Binghamton falls to Wilkes-Barre

Just like last year, the B-Sens playoffs ended with a whimper against the Penguins (losing the series 3-1, as the AHL has five-game series to open the playoffs for whatever reason).    Three of the games were one-goal decisions and there are a few things that stand out to me about the series (Jeff Ulmer has offered his thoughts as well).

1. Four of the five Penguins who dominated in the series were older players (30s), most with a ton of NHL experience: Tom Kostopoulos (630), Chuck Kobasew (601), and former B-Sen Andrew Ebbett (200); goaltender Peter Mannino is a six-year AHL vet.

2. Lack of secondary scoring: once Wilkes-Barre shut down Mark Stone and Stephane Da Costa, Binghamton was not able to generate enough offence.  With Mike Hoffman and Matt Puempel unable to participate, secondary scoring dried up from Cole Scheider, Shane Prince, and Jean-Gabriel Pageau (one wonders if the team might have benefitted from keeping Andre Petersson in that respect).

3. Defensive struggles: new additions Alex Grant and Patrick Mullen did not make the difference needed (the former in particular); I believe Chris Wideman played with an injury so his struggles didn’t bother me as much; Cody Ceci, just like in the NHL, needs to put more work in.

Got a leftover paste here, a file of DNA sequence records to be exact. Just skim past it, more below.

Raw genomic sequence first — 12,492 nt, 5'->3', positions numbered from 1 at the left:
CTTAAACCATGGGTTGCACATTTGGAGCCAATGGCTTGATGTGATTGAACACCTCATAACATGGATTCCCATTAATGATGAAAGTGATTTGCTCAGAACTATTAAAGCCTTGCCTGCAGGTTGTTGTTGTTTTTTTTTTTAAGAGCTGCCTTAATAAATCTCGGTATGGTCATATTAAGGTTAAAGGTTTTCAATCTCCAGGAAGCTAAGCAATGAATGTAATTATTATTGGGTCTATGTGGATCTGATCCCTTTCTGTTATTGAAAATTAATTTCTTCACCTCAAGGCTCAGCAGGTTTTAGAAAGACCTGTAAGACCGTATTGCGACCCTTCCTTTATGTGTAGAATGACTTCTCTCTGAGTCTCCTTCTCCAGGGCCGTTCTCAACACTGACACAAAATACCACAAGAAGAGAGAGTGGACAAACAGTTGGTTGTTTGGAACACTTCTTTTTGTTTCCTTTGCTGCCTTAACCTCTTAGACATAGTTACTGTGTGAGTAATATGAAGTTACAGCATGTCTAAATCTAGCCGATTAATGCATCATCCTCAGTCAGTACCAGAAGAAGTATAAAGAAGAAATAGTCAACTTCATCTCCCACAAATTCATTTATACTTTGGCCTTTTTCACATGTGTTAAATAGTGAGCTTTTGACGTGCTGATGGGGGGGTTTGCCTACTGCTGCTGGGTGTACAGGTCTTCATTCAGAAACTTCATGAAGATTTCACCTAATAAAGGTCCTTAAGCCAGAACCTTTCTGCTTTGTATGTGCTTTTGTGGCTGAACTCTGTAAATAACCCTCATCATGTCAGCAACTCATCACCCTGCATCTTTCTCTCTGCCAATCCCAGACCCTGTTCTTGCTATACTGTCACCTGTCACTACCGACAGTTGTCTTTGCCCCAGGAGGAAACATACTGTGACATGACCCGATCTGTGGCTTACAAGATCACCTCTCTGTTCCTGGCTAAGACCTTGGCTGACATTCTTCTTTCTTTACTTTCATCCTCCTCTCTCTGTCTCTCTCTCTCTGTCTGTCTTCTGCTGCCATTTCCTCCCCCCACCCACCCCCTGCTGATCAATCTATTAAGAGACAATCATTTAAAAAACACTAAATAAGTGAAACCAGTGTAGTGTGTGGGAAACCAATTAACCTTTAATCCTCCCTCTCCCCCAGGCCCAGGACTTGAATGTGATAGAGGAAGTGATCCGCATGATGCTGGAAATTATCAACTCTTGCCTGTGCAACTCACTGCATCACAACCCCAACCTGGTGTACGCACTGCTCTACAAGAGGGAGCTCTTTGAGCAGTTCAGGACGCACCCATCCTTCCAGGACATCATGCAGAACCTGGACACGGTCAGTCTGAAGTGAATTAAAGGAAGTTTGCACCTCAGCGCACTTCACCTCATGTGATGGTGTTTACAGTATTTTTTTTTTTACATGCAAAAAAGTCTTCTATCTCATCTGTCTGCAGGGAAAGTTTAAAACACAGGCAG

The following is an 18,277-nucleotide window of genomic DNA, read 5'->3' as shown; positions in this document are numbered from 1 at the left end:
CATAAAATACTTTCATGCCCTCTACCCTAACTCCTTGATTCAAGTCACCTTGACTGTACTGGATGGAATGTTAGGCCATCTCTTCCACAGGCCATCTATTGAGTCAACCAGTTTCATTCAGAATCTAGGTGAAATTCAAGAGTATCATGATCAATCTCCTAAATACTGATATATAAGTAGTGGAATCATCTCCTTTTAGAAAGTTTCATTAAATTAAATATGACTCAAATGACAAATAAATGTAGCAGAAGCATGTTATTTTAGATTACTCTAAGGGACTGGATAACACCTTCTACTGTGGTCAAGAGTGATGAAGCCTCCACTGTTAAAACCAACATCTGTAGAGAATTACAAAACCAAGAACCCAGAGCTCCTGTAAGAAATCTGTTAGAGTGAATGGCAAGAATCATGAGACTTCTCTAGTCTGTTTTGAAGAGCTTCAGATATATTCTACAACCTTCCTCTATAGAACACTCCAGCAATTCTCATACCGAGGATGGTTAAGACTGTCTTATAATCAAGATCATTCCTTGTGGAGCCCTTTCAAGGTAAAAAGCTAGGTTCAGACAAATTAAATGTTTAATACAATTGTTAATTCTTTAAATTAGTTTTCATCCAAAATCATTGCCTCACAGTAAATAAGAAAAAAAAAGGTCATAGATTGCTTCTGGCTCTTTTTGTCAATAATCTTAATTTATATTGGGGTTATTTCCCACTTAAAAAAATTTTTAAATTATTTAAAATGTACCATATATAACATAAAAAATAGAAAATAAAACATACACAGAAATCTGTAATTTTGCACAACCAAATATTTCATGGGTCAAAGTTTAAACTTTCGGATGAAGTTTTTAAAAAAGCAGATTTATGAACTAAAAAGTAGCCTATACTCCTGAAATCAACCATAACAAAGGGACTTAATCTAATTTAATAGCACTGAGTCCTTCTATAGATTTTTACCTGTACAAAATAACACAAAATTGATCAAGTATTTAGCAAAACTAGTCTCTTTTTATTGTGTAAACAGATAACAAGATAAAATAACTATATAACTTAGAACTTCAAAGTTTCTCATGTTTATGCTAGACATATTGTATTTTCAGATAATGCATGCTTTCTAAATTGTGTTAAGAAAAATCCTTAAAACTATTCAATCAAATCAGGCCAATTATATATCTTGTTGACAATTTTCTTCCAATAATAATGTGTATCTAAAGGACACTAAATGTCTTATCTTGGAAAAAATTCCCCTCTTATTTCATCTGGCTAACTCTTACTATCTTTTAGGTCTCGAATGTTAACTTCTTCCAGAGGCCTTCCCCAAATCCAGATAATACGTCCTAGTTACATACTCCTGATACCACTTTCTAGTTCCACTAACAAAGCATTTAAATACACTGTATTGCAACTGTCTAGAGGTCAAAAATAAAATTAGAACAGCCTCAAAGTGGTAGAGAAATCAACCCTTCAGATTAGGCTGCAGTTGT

4. Penalties: while officiating is extremely erratic, the B-Sens followed their parent club in taking a ridiculous number of penalties–wearing down their PK players and their goaltender.  I believe the organisation does not do enough to punish players who continual take stupid penalties (case in point: Chris Neil).

5. Goaltending: Andrew Hammond could not win a game for his team this series, which was something they clearly needed.

In the end there was no single fatal flaw–a lot went wrong for Binghamton.  The result does not take away from what was a very successful season.  Ottawa has always treated its AHL-affiliates as a development project where winning is nice, but not something to do at all costs.  The older Wilkes-Barre lineup was much more suited to winning in the playoffs, as team’s that win championships in the AHL always have an abundance of older players leading the way.  Whether or not the experience of losing aids anyone’s development is unknown (I’ve never seen a study on it, so anything anyone says about it is purely speculative).  The same, oddly, goes for winning.  Players with Calder Cup rings do not receive any sort of definitive development boost either.

The team has lot’s of rosters decisions to make for next year, but will at least begin jettisoning some dead weight (Tyler Eckford, Ben Blood, Wacey Hamiltion, and Jim O’Brien at least).  There’s still a lack of depth on the blueline, although if they can bring Mikael Wikstrand over (which seems unlikely given his contract with Frolunda) that would help exponentially.

This article is written by Peter Levi (@eyeonthesens)

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